Mary Daly, head of the San Francisco Fed, has never held a job outside of the Federal Reserve system.

Charles Evans, head of the Chicago Fed, has never held a job outside of the Federal Reserve system and academia.

Raphael Bostic, head of the Atlanta Fed, has never held a job outside of the Federal Reserve system and academia.

Kenneth Montgomery, interim head of the Boston Fed since Eric Rosengren resigned in disgrace, has never held a job outside of the Federal Reserve system.

Meredith Black, interim head of the Dallas Fed since Rob Kaplan resigned in disgrace, has never held a job outside of the Federal Reserve system.

Patrick Harker, head of the Philadelphia Fed, is not a Fed lifer. No, he’s an academia and government lifer.

Thomas Barkin, head of the Richmond Fed, is also not a Fed lifer. No, he’s a former senior partner and CFO at McKinsey.

…while she’s no longer a regional Fed president (but is on the Fed board of governors), Lael Brainard had a stint at McKinsey as her only job outside of government and academia.

Any employment ad for the Fed should have in big, bold type…DO NOT apply if you have real-world experience.

When all their adult working life has been spent in an intellectual bubble, it’s little wonder the decision-makers in this institution have such an appalling track record in long-term economic management.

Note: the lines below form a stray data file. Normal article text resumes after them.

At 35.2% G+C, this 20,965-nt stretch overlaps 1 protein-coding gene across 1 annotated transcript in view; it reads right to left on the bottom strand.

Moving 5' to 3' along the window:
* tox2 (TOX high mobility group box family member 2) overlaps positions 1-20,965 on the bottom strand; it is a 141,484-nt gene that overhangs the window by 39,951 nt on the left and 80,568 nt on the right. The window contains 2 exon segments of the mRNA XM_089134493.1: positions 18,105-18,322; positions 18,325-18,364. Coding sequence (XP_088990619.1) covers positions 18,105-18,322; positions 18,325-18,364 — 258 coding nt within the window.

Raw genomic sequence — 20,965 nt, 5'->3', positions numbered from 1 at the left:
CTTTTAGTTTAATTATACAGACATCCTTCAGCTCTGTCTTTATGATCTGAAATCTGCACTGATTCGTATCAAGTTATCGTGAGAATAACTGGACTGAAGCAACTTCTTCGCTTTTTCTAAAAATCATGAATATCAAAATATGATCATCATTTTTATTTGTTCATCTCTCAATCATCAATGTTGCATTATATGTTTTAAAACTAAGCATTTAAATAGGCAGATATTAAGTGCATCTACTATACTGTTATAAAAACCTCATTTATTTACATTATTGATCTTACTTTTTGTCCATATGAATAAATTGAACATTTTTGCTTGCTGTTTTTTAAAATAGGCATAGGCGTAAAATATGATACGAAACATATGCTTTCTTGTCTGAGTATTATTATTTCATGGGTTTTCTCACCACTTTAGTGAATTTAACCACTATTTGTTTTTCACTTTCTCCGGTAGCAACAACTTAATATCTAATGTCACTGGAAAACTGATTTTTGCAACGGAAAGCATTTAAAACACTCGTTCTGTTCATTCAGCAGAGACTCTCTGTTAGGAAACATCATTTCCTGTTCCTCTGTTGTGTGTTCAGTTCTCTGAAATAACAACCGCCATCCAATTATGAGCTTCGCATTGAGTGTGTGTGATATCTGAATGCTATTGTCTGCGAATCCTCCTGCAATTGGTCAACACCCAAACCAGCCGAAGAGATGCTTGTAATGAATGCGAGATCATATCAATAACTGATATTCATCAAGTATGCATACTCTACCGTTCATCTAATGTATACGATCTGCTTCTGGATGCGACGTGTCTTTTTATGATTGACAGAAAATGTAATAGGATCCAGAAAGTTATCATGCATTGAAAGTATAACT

The reason we’ve experienced three historic asset bubbles in the last 25 years is due to PhD groupthink.

How anybody thinks these clueless, conceited, career academics — the ones responsible for creating the ‘everything bubble’ — have the skillset to manage a ‘soft landing’ is beyond me. They are completely and utterly incompetent.

Their world is one of neatly calibrated models.

Real-life scenarios involving chaos, unintended consequences, unbridled greed/fear, and unforeseen out-of-left-field reactions are not something they can easily relate to in their perfectly simulated and cloistered world.

Central banker conceit is evident in the following chart comparing the actual Federal Reserve interest rate (blue line) with the prescribed rates determined by two different methodologies (both based on prevailing economic inputs):


Fat Tail Investment Research

Source: Hussman Strategic Advisors

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In the 1970s, then-Fed Chair Arthur Burns kept the Fed Funds rate lower than the methodologies indicated.